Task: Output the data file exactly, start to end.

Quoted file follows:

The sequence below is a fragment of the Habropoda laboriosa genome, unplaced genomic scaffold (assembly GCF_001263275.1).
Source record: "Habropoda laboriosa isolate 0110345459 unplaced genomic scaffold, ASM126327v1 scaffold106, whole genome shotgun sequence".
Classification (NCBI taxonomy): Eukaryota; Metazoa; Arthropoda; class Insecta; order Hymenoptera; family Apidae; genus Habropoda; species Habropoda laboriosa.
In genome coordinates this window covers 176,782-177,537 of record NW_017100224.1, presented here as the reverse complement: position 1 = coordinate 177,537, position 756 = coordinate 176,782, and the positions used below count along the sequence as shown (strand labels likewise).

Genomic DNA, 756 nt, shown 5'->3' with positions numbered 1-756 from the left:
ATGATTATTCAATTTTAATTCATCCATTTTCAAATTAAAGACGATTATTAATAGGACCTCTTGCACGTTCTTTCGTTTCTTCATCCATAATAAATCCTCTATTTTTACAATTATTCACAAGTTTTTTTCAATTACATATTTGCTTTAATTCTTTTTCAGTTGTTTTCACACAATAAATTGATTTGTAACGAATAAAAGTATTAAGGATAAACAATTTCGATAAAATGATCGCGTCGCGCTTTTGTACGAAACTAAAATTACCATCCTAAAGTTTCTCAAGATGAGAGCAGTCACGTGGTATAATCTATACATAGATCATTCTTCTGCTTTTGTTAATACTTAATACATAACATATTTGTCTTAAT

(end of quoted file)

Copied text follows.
The sequence below is a fragment of the Habropoda laboriosa genome, unplaced genomic scaffold (assembly GCF_001263275.1).
Source record: "Habropoda laboriosa isolate 0110345459 unplaced genomic scaffold, ASM126327v1 scaffold106, whole genome shotgun sequence".
Classification (NCBI taxonomy): Eukaryota; Metazoa; Arthropoda; class Insecta; order Hymenoptera; family Apidae; genus Habropoda; species Habropoda laboriosa.
In genome coordinates this window covers 176,782-177,537 of record NW_017100224.1, presented here as the reverse complement: position 1 = coordinate 177,537, position 756 = coordinate 176,782, and the positions used below count along the sequence as shown (strand labels likewise).

Genomic DNA, 756 nt, shown 5'->3' with positions numbered 1-756 from the left:
ATGATTATTCAATTTTAATTCATCCATTTTCAAATTAAAGACGATTATTAATAGGACCTCTTGCACGTTCTTTCGTTTCTTCATCCATAATAAATCCTCTATTTTTACAATTATTCACAAGTTTTTTTCAATTACATATTTGCTTTAATTCTTTTTCAGTTGTTTTCACACAATAAATTGATTTGTAACGAATAAAAGTATTAAGGATAAACAATTTCGATAAAATGATCGCGTCGCGCTTTTGTACGAAACTAAAATTACCATCCTAAAGTTTCTCAAGATGAGAGCAGTCACGTGGTATAATCTATACATAGATCATTCTTCTGCTTTTGTTAATACTTAATACATAACATATTTGTCTTAAT